Lucid Motors, a Silicon Valley company whose luxury electric cars are due to cost as much as $169,000, has not yet sold a single vehicle. Next year, it expects to sell just 20,000 cars, and it does not expect to make a profit until 2024.
But this week, the company announced plans to go public at a $24bn valuation – roughly that of Peugeot. The listing comes through a merger with an already-listed blank cheque company or “SPAC”, the biggest deal of its kind.
Despite the deal’s size, Lucid’s news was met with disappointment. In the weeks since rumours of the Lucid deal had emerged, investors had bid up shares in Churchill Capital IV, the acquisition vehicle merging with Lucid, to astronomical levels, in anticipation of a much higher valuation. Churchill’s shares fell by 39pc on Tuesday in response.
Lucid’s less-than-forecast valuation may have been an early warning sign that a boom in electric car valuations is coming to an end.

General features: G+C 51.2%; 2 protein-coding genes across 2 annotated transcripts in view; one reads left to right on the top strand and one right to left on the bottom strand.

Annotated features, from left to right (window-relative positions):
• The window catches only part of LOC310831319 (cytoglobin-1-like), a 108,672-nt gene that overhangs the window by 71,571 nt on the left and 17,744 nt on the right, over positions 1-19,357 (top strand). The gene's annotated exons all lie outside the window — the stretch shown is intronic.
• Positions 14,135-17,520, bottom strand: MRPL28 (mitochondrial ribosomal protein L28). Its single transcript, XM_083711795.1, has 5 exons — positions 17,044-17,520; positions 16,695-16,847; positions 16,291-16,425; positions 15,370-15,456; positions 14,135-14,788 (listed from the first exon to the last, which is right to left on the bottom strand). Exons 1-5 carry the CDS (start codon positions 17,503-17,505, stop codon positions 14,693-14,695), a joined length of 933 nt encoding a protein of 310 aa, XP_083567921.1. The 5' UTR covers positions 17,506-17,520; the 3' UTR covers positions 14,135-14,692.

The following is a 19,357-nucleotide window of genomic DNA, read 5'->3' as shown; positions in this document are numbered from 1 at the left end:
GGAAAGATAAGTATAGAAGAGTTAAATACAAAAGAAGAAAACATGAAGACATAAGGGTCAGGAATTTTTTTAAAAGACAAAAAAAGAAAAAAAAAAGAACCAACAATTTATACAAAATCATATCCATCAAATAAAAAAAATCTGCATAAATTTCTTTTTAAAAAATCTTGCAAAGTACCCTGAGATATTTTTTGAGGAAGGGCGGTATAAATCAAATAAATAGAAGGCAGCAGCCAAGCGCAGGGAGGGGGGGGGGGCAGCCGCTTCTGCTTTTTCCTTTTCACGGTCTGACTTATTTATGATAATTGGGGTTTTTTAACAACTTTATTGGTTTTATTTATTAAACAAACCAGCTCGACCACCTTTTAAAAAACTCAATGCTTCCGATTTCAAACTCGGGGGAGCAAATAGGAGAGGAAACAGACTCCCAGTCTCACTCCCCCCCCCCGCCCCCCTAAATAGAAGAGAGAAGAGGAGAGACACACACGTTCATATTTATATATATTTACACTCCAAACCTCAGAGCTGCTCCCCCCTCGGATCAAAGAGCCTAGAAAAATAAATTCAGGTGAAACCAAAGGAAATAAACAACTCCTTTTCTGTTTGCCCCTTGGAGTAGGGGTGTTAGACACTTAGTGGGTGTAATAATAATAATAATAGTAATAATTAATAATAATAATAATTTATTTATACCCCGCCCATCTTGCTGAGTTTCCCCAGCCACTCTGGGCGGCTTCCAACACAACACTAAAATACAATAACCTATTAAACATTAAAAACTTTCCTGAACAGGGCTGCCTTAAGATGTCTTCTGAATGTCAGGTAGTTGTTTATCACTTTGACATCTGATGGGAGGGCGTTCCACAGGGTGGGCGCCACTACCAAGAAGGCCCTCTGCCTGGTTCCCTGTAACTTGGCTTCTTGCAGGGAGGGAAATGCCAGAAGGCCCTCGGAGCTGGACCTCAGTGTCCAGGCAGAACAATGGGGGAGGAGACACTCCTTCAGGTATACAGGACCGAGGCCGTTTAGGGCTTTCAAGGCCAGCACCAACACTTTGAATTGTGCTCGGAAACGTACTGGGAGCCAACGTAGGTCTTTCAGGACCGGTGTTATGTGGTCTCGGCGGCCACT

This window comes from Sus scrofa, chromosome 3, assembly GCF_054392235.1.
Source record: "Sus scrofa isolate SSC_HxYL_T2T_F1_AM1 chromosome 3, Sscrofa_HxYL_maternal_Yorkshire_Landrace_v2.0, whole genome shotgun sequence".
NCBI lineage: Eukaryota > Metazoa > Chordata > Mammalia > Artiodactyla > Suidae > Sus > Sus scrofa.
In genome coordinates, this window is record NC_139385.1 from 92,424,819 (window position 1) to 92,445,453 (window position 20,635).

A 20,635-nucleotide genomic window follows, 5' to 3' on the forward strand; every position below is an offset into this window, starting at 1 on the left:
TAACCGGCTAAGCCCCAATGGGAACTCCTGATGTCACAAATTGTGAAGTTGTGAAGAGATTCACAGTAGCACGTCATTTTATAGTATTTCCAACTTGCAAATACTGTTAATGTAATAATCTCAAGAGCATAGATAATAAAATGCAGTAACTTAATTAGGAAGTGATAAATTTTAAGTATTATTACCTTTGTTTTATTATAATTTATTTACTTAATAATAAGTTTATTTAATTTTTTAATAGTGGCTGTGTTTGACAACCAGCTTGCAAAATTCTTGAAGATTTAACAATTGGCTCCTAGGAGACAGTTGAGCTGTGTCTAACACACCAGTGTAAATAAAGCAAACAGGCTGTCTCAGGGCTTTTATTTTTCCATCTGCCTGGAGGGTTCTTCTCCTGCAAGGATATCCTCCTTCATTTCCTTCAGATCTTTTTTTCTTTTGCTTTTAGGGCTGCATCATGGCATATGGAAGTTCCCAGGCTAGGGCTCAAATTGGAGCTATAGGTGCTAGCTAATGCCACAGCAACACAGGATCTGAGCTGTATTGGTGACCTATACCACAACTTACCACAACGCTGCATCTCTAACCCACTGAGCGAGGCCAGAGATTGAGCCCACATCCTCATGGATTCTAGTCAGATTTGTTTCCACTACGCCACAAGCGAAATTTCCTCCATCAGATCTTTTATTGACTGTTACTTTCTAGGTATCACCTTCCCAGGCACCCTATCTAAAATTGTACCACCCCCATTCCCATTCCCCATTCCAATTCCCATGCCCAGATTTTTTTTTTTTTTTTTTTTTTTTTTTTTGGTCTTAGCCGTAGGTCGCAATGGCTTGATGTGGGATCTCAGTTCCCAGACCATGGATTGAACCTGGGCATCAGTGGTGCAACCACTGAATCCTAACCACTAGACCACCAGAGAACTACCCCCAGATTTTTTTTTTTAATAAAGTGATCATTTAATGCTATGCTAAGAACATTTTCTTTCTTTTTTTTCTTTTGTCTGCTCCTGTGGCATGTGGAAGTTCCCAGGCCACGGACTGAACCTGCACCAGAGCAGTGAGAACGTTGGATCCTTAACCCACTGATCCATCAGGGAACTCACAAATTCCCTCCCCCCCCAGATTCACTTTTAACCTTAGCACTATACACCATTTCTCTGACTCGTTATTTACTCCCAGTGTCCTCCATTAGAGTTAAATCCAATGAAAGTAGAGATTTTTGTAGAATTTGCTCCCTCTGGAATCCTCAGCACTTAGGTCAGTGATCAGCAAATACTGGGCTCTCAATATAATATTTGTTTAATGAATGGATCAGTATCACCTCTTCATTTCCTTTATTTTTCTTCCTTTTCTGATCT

On Tuesday, shares in Tesla, the lodestar of the battery-powered movement, fell for the second-straight day, while Nio, a Chinese rival, dropped too.
Both Tesla and Nio actually make and sell cars, but others whose valuations are built largely on expectations fared even worse. Shares in Fisker, an LA-based electric carmaker whose first car is due to go on sale this year, fell 10pc, and Nikola, an Arizona competitor, fell 6pc.
Fisker and Nikola are among those that, like Lucid, used SPACs to go public at valuations of many billions of dollars. Other examples included electric pickup truck maker Lordstown Motors and charging network ChargePoint. Arrival, a British electric van maker, is set to follow in the coming months as is China’s Faraday Future.